It’s Okay to Cry

It's Okay to Cry

As a kid, I was never a crier. My mom used to say that she could count on one hand the number of times she saw me cry when I was younger, and she was probably right. Something always stopped me from letting my feelings out.

I see the same thing happen with my students quite often. Music therapy and even music lessons can be emotional at times, and I can tell when a child or young adult is on the verge of tears. They usually try to hold them back and keep themselves together, but I always encourage my students to share how they’re feeling — even if it means letting the tears fall.


I remember feeling embarrassed every time I cried as a child, even if it was just in front of my parents or best friend. But as I say in the song, everybody cries and it’s nothing to be ashamed of.

I’ve learned that crying can be cathartic…it really does help us face whatever we’re feeling sad about. I wrote this song so that we can teach that to our students and children. Choking back tears is no fun, as I know all too well!

To the Bathroom I Go

To the Bathroom I Go (Instructional Song for Children)

It didn’t take long for me to learn that as a music therapist working with children who have special needs, one goal area I’d be addressing often is bathroom routines.

Handwashing, teeth brushing, bath taking…those are the easy ones. But toileting is a little more tricky, not to mention a little less fun. However, it’s a goal I’ve been working on with students since my  first day on the job, and I’m still at it five years later.

The key to a good “potty” song is that it must be detailed yet tasteful enough so that parents, teachers and others feel comfortable singing it. To the Bathroom I Go is repetitive and the melody is simple, as you’ll hear below.


This is a reworking of the original potty song I wrote years and years ago, and since it’s proven to be effective many times, I didn’t make too many changes. While some of the lyrics may induce a giggle or blush, I think they strike the balance I mentioned earlier.

Plus, it’s a catchy little song that — like it or not — you’ll probably be singing all day long. What are your favorite songs on this unavoidable topic?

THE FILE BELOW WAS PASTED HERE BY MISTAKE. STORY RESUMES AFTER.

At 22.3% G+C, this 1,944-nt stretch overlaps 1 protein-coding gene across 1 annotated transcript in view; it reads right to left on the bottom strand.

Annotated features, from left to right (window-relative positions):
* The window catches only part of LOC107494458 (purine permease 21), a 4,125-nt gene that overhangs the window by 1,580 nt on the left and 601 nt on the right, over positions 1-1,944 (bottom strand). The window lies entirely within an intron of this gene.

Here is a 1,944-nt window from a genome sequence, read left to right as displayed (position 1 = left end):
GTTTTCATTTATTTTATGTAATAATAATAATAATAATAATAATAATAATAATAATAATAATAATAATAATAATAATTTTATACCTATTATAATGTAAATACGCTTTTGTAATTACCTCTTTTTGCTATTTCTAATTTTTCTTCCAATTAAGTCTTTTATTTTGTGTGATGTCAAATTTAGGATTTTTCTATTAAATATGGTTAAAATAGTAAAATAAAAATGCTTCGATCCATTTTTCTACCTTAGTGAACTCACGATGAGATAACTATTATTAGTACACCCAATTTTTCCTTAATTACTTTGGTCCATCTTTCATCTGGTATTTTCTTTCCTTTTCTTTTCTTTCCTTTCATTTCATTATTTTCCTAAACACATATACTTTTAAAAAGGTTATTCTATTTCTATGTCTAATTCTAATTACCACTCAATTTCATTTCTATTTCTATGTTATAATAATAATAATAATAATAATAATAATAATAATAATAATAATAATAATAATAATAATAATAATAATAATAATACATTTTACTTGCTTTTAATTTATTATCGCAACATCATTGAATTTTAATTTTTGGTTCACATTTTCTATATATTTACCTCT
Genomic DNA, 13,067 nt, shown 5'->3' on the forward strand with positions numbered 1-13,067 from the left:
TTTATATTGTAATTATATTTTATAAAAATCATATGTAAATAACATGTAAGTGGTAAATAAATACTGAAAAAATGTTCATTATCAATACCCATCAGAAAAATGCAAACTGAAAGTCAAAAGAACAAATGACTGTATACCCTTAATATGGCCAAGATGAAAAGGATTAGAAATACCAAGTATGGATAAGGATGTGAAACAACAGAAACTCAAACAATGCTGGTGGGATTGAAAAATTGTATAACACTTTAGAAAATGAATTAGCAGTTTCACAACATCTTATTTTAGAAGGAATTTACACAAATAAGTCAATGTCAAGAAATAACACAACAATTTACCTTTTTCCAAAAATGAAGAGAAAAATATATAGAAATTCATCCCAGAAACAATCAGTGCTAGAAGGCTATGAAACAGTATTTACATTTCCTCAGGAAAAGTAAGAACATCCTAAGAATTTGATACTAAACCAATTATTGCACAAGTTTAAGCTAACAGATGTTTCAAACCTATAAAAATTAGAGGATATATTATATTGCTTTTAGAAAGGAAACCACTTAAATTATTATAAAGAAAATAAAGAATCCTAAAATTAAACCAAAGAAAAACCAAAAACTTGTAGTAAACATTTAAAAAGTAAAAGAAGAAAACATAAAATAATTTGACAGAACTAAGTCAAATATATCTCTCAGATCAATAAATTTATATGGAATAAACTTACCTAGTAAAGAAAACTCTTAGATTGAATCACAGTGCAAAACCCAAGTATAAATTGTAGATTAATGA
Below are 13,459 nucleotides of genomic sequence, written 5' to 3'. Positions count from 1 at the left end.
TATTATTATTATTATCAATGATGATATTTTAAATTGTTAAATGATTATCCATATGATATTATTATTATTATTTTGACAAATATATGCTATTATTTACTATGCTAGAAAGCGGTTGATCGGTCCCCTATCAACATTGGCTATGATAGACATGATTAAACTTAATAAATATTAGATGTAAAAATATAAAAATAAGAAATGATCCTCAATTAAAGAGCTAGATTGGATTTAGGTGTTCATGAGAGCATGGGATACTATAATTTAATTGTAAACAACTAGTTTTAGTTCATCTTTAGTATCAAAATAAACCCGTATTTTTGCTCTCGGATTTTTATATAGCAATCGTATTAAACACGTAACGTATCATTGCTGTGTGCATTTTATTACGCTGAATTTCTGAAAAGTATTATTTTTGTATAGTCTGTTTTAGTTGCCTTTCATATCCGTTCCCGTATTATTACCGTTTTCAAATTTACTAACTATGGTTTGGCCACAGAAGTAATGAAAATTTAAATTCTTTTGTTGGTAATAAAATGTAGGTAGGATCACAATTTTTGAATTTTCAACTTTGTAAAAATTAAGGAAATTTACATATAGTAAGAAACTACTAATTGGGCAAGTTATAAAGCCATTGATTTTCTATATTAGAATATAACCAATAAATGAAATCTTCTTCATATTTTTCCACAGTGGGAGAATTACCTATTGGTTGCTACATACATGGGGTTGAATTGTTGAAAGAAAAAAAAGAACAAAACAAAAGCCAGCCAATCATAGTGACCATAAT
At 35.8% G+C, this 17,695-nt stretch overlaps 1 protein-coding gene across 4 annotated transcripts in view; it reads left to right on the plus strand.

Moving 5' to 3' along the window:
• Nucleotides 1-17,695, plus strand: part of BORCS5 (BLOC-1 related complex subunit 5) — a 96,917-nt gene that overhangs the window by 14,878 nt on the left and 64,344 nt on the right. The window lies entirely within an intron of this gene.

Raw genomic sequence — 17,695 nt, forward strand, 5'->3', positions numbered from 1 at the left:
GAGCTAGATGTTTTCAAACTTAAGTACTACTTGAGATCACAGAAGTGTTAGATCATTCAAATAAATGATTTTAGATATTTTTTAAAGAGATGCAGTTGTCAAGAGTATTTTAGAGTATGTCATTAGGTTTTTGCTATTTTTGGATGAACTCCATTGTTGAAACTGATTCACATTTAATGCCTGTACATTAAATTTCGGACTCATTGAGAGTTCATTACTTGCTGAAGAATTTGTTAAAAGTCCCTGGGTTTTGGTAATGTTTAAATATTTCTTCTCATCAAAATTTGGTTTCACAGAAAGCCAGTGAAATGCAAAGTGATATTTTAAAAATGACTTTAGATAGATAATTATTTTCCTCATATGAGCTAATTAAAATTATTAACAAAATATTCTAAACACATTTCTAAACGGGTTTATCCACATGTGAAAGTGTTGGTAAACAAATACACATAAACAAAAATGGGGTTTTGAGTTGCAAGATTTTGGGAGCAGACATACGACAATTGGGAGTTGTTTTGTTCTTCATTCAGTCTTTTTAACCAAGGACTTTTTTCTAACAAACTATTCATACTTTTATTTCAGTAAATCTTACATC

Find Your Name

Find Your Name Sign

Like so many others, this song was written specifically for one of my music therapy students. She is working on identifying her name from a field of several others, so now we sing Find Your Name at the beginning of each music therapy session.

The visual I use is pictured above, and was super easy to make. I just printed a simple sign I made using Pages, slipped it into a page protector, and then attached Velcro dots to the front and back where you see the name cards. There are also Velcro dots on the other side of each card.

I made several cards so that I can switch them out each week, which makes finding her name just a little bit more challenging for my student. The simple song is short and lets her know exactly what is expected of her.


I have started using this song with quite a few of my other students as well, though for some, a field of 4 is a little too overwhelming. But that’s an easy fix — I just remove 1 or 2 cards as needed, and will gradually increase the field as they start to recognize their names more easily.

What songs, visuals, and other resources do you use to help your students pick their names out of a crowd?

How I Stay Productive…Even When I’m Sick

How I Stay Productive Even When I'm Sick

This past weekend was a bit of a bummer for me. I started losing my voice in the middle of the week, and woke up on Saturday with a full-blown cold. Turns out I’m not the only one: when Michelle, Kimberly, and I got together via Skype to record this month’s episode of our podcast, we realized that all three of us were under the weather! It’s just that time of year.

Being sick meant I had to cancel most of my weekend plans, which included providing music activities at Breakfast with Santa, recording some new songs for my students, singing in the choir at church, and making a “Sunday Singalong” video (thank goodness for my special guest this week!).

But even though I was stuck at home with no voice, I still managed to make the most of my weekend while getting the rest I needed to start feeling better. Here are the ways in which I stayed productive…and none of them involved leaving my couch!

  • Learn new music. I’ve got some holiday gigs coming up, so I spent some time going through my Christmas songbooks and working on a few tunes. By working, I mean listening to recordings of them, and then playing them either on the guitar or piano (okay, so this does involve leaving the couch). It was hard to resist singing along, but the sound of my voice was so pitiful that even I couldn’t stand to hear it, let alone my husband in the next room :)
  • Make lead sheets. I fell a little behind on making lead sheets both for performances and music therapy work, so I took this down time as an opportunity to catch up. Michelle Erfurt recently shared some excellent tips for making lead sheets here.